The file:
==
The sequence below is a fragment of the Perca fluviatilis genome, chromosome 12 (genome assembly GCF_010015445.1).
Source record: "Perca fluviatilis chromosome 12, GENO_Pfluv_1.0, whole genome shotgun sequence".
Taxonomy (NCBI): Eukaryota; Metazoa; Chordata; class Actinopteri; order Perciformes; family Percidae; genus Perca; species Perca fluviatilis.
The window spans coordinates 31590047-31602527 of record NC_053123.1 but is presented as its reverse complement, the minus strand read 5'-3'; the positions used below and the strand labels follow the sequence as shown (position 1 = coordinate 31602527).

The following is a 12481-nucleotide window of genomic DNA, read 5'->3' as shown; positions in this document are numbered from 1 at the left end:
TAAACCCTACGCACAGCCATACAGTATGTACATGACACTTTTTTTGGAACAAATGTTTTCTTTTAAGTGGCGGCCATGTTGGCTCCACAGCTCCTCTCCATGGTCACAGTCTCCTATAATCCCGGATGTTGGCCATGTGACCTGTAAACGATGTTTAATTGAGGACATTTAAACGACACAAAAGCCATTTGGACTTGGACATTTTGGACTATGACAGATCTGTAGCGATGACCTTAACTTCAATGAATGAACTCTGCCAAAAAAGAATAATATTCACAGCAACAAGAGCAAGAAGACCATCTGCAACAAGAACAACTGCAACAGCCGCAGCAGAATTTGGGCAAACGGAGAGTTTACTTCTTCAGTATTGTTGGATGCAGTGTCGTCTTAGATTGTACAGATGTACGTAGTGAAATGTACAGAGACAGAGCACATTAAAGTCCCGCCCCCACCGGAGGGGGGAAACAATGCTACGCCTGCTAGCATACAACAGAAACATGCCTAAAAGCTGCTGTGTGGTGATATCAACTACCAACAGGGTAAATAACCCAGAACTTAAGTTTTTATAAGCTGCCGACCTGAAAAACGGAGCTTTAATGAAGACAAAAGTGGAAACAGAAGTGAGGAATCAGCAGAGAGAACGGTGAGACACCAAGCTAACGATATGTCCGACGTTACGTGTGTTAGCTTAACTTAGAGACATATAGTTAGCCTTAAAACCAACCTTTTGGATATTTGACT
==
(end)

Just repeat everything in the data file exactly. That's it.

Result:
The sequence below is a fragment of the Perca fluviatilis genome, chromosome 12 (genome assembly GCF_010015445.1).
Source record: "Perca fluviatilis chromosome 12, GENO_Pfluv_1.0, whole genome shotgun sequence".
Taxonomy (NCBI): Eukaryota; Metazoa; Chordata; class Actinopteri; order Perciformes; family Percidae; genus Perca; species Perca fluviatilis.
The window spans coordinates 31590047-31602527 of record NC_053123.1 but is presented as its reverse complement, the minus strand read 5'-3'; the positions used below and the strand labels follow the sequence as shown (position 1 = coordinate 31602527).

The following is a 12481-nucleotide window of genomic DNA, read 5'->3' as shown; positions in this document are numbered from 1 at the left end:
TAAACCCTACGCACAGCCATACAGTATGTACATGACACTTTTTTTGGAACAAATGTTTTCTTTTAAGTGGCGGCCATGTTGGCTCCACAGCTCCTCTCCATGGTCACAGTCTCCTATAATCCCGGATGTTGGCCATGTGACCTGTAAACGATGTTTAATTGAGGACATTTAAACGACACAAAAGCCATTTGGACTTGGACATTTTGGACTATGACAGATCTGTAGCGATGACCTTAACTTCAATGAATGAACTCTGCCAAAAAAGAATAATATTCACAGCAACAAGAGCAAGAAGACCATCTGCAACAAGAACAACTGCAACAGCCGCAGCAGAATTTGGGCAAACGGAGAGTTTACTTCTTCAGTATTGTTGGATGCAGTGTCGTCTTAGATTGTACAGATGTACGTAGTGAAATGTACAGAGACAGAGCACATTAAAGTCCCGCCCCCACCGGAGGGGGGAAACAATGCTACGCCTGCTAGCATACAACAGAAACATGCCTAAAAGCTGCTGTGTGGTGATATCAACTACCAACAGGGTAAATAACCCAGAACTTAAGTTTTTATAAGCTGCCGACCTGAAAAACGGAGCTTTAATGAAGACAAAAGTGGAAACAGAAGTGAGGAATCAGCAGAGAGAACGGTGAGACACCAAGCTAACGATATGTCCGACGTTACGTGTGTTAGCTTAACTTAGAGACATATAGTTAGCCTTAAAACCAACCTTTTGGATATTTGACT